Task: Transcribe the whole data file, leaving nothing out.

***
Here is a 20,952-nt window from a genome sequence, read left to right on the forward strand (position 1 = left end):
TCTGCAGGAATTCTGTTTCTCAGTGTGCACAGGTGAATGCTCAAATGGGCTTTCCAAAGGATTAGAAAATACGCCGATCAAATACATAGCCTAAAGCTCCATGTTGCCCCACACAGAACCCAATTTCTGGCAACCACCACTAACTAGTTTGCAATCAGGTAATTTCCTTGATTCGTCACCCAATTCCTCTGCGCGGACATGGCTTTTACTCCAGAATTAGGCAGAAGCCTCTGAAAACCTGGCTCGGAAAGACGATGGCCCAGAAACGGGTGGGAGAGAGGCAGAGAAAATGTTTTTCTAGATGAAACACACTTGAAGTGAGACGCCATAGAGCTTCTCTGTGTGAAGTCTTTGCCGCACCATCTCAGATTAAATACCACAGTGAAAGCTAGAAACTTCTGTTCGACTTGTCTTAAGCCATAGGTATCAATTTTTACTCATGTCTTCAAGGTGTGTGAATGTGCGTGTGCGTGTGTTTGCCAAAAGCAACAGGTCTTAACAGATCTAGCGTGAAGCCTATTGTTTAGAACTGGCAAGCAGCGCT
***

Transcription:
Here is a 20,952-nt window from a genome sequence, read left to right on the forward strand (position 1 = left end):
TCTGCAGGAATTCTGTTTCTCAGTGTGCACAGGTGAATGCTCAAATGGGCTTTCCAAAGGATTAGAAAATACGCCGATCAAATACATAGCCTAAAGCTCCATGTTGCCCCACACAGAACCCAATTTCTGGCAACCACCACTAACTAGTTTGCAATCAGGTAATTTCCTTGATTCGTCACCCAATTCCTCTGCGCGGACATGGCTTTTACTCCAGAATTAGGCAGAAGCCTCTGAAAACCTGGCTCGGAAAGACGATGGCCCAGAAACGGGTGGGAGAGAGGCAGAGAAAATGTTTTTCTAGATGAAACACACTTGAAGTGAGACGCCATAGAGCTTCTCTGTGTGAAGTCTTTGCCGCACCATCTCAGATTAAATACCACAGTGAAAGCTAGAAACTTCTGTTCGACTTGTCTTAAGCCATAGGTATCAATTTTTACTCATGTCTTCAAGGTGTGTGAATGTGCGTGTGCGTGTGTTTGCCAAAAGCAACAGGTCTTAACAGATCTAGCGTGAAGCCTATTGTTTAGAACTGGCAAGCAGCGCT